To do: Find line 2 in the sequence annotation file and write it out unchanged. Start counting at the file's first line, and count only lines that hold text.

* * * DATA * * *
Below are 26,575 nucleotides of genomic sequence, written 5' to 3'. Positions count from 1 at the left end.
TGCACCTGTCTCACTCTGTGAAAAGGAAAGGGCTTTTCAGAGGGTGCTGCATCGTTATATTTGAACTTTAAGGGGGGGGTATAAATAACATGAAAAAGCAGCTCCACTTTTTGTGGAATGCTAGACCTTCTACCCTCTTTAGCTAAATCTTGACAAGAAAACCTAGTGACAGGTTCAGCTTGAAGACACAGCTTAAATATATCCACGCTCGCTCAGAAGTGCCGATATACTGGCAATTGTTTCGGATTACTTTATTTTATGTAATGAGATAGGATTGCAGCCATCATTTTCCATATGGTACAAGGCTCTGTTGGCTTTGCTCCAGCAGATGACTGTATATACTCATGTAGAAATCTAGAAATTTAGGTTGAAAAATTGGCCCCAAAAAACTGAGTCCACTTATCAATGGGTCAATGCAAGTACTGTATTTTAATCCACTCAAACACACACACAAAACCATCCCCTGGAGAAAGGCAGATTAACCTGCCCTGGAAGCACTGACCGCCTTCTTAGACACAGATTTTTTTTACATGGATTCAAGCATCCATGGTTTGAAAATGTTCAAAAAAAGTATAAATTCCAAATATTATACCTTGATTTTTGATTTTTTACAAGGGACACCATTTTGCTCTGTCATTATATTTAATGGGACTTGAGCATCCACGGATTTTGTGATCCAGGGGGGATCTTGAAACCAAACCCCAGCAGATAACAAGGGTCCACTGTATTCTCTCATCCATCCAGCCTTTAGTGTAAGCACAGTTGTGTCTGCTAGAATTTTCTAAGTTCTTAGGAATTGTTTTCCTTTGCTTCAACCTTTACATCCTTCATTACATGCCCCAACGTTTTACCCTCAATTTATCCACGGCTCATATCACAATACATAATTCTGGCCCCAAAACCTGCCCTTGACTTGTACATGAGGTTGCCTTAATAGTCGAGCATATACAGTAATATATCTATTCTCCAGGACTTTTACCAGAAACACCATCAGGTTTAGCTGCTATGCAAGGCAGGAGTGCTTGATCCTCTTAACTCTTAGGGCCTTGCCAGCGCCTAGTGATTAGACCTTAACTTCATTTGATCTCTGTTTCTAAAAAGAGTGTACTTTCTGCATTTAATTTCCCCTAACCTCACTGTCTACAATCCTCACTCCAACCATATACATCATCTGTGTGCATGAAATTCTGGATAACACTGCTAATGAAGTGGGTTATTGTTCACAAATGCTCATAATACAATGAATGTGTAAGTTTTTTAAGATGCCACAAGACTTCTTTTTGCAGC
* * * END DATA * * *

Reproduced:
TGCACCTGTCTCACTCTGTGAAAAGGAAAGGGCTTTTCAGAGGGTGCTGCATCGTTATATTTGAACTTTAAGGGGGGGGTATAAATAACATGAAAAAGCAGCTCCACTTTTTGTGGAATGCTAGACCTTCTACCCTCTTTAGCTAAATCTTGACAAGAAAACCTAGTGACAGGTTCAGCTTGAAGACACAGCTTAAATATATCCACGCTCGCTCAGAAGTGCCGATATACTGGCAATTGTTTCGGATTACTTTATTTTATGTAATGAGATAGGATTGCAGCCATCATTTTCCATATGGTACAAGGCTCTGTTGGCTTTGCTCCAGCAGATGACTGTATATACTCATGTAGAAATCTAGAAATTTAGGTTGAAAAATTGGCCCCAAAAAACTGAGTCCACTTATCAATGGGTCAATGCAAGTACTGTATTTTAATCCACTCAAACACACACACAAAACCATCCCCTGGAGAAAGGCAGATTAACCTGCCCTGGAAGCACTGACCGCCTTCTTAGACACAGATTTTTTTTACATGGATTCAAGCATCCATGGTTTGAAAATGTTCAAAAAAAGTATAAATTCCAAATATTATACCTTGATTTTTGATTTTTTACAAGGGACACCATTTTGCTCTGTCATTATATTTAATGGGACTTGAGCATCCACGGATTTTGTGATCCAGGGGGGATCTTGAAACCAAACCCCAGCAGATAACAAGGGTCCACTGTATTCTCTCATCCATCCAGCCTTTAGTGTAAGCACAGTTGTGTCTGCTAGAATTTTCTAAGTTCTTAGGAATTGTTTTCCTTTGCTTCAACCTTTACATCCTTCATTACATGCCCCAACGTTTTACCCTCAATTTATCCACGGCTCATATCACAATACATAATTCTGGCCCCAAAACCTGCCCTTGACTTGTACATGAGGTTGCCTTAATAGTCGAGCATATACAGTAATATATCTATTCTCCAGGACTTTTACCAGAAACACCATCAGGTTTAGCTGCTATGCAAGGCAGGAGTGCTTGATCCTCTTAACTCTTAGGGCCTTGCCAGCGCCTAGTGATTAGACCTTAACTTCATTTGATCTCTGTTTCTAAAAAGAGTGTACTTTCTGCATTTAATTTCCCCTAACCTCACTGTCTACAATCCTCACTCCAACCATATACATCATCTGTGTGCATGAAATTCTGGATAACACTGCTAATGAAGTGGGTTATTGTTCACAAATGCTCATAATACAATGAATGTGTAAGTTTTTTAAGATGCCACAAGACTTCTTTTTGCAGC